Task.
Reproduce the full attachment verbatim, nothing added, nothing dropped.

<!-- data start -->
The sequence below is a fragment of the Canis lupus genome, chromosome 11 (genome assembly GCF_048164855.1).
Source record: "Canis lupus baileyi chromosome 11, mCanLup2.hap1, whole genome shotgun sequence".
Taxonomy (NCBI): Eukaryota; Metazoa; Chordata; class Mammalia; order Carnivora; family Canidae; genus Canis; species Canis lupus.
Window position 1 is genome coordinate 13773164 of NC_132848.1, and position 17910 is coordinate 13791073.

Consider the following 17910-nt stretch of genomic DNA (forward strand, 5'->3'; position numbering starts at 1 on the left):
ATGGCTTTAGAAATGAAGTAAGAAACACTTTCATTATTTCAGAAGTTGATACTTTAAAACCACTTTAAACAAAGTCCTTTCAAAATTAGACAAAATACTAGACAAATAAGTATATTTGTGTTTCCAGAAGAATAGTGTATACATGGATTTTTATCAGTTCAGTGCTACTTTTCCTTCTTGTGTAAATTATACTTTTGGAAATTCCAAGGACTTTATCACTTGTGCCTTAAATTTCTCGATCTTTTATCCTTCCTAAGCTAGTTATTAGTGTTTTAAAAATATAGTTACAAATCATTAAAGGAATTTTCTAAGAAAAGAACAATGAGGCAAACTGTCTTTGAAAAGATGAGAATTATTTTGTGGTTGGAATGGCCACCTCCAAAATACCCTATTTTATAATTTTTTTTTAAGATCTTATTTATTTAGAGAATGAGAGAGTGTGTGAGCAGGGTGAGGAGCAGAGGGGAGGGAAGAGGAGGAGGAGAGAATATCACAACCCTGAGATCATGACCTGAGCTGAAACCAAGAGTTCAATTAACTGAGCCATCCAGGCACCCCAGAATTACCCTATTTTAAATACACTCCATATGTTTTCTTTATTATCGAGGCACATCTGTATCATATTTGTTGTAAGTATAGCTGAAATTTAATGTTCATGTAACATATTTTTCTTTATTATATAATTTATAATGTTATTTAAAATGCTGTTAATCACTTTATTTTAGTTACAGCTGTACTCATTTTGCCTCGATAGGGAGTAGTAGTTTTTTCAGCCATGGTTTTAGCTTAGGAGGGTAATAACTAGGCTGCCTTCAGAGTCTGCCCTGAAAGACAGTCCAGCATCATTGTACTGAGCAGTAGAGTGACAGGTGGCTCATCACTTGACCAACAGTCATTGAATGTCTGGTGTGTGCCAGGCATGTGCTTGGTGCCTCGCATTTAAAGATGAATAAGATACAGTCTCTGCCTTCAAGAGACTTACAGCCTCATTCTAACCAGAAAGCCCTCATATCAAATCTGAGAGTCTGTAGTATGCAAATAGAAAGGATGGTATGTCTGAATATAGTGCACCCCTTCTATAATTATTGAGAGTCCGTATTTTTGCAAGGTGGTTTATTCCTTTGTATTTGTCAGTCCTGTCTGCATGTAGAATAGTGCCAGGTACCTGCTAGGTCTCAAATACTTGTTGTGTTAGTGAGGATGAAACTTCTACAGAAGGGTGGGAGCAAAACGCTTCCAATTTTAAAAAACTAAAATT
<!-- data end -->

The sequence below is a fragment of the Canis lupus genome, chromosome 11 (genome assembly GCF_048164855.1).
Source record: "Canis lupus baileyi chromosome 11, mCanLup2.hap1, whole genome shotgun sequence".
Taxonomy (NCBI): Eukaryota; Metazoa; Chordata; class Mammalia; order Carnivora; family Canidae; genus Canis; species Canis lupus.
Window position 1 is genome coordinate 13773164 of NC_132848.1, and position 17910 is coordinate 13791073.

Consider the following 17910-nt stretch of genomic DNA (forward strand, 5'->3'; position numbering starts at 1 on the left):
ATGGCTTTAGAAATGAAGTAAGAAACACTTTCATTATTTCAGAAGTTGATACTTTAAAACCACTTTAAACAAAGTCCTTTCAAAATTAGACAAAATACTAGACAAATAAGTATATTTGTGTTTCCAGAAGAATAGTGTATACATGGATTTTTATCAGTTCAGTGCTACTTTTCCTTCTTGTGTAAATTATACTTTTGGAAATTCCAAGGACTTTATCACTTGTGCCTTAAATTTCTCGATCTTTTATCCTTCCTAAGCTAGTTATTAGTGTTTTAAAAATATAGTTACAAATCATTAAAGGAATTTTCTAAGAAAAGAACAATGAGGCAAACTGTCTTTGAAAAGATGAGAATTATTTTGTGGTTGGAATGGCCACCTCCAAAATACCCTATTTTATAATTTTTTTTTAAGATCTTATTTATTTAGAGAATGAGAGAGTGTGTGAGCAGGGTGAGGAGCAGAGGGGAGGGAAGAGGAGGAGGAGAGAATATCACAACCCTGAGATCATGACCTGAGCTGAAACCAAGAGTTCAATTAACTGAGCCATCCAGGCACCCCAGAATTACCCTATTTTAAATACACTCCATATGTTTTCTTTATTATCGAGGCACATCTGTATCATATTTGTTGTAAGTATAGCTGAAATTTAATGTTCATGTAACATATTTTTCTTTATTATATAATTTATAATGTTATTTAAAATGCTGTTAATCACTTTATTTTAGTTACAGCTGTACTCATTTTGCCTCGATAGGGAGTAGTAGTTTTTTCAGCCATGGTTTTAGCTTAGGAGGGTAATAACTAGGCTGCCTTCAGAGTCTGCCCTGAAAGACAGTCCAGCATCATTGTACTGAGCAGTAGAGTGACAGGTGGCTCATCACTTGACCAACAGTCATTGAATGTCTGGTGTGTGCCAGGCATGTGCTTGGTGCCTCGCATTTAAAGATGAATAAGATACAGTCTCTGCCTTCAAGAGACTTACAGCCTCATTCTAACCAGAAAGCCCTCATATCAAATCTGAGAGTCTGTAGTATGCAAATAGAAAGGATGGTATGTCTGAATATAGTGCACCCCTTCTATAATTATTGAGAGTCCGTATTTTTGCAAGGTGGTTTATTCCTTTGTATTTGTCAGTCCTGTCTGCATGTAGAATAGTGCCAGGTACCTGCTAGGTCTCAAATACTTGTTGTGTTAGTGAGGATGAAACTTCTACAGAAGGGTGGGAGCAAAACGCTTCCAATTTTAAAAAACTAAAATT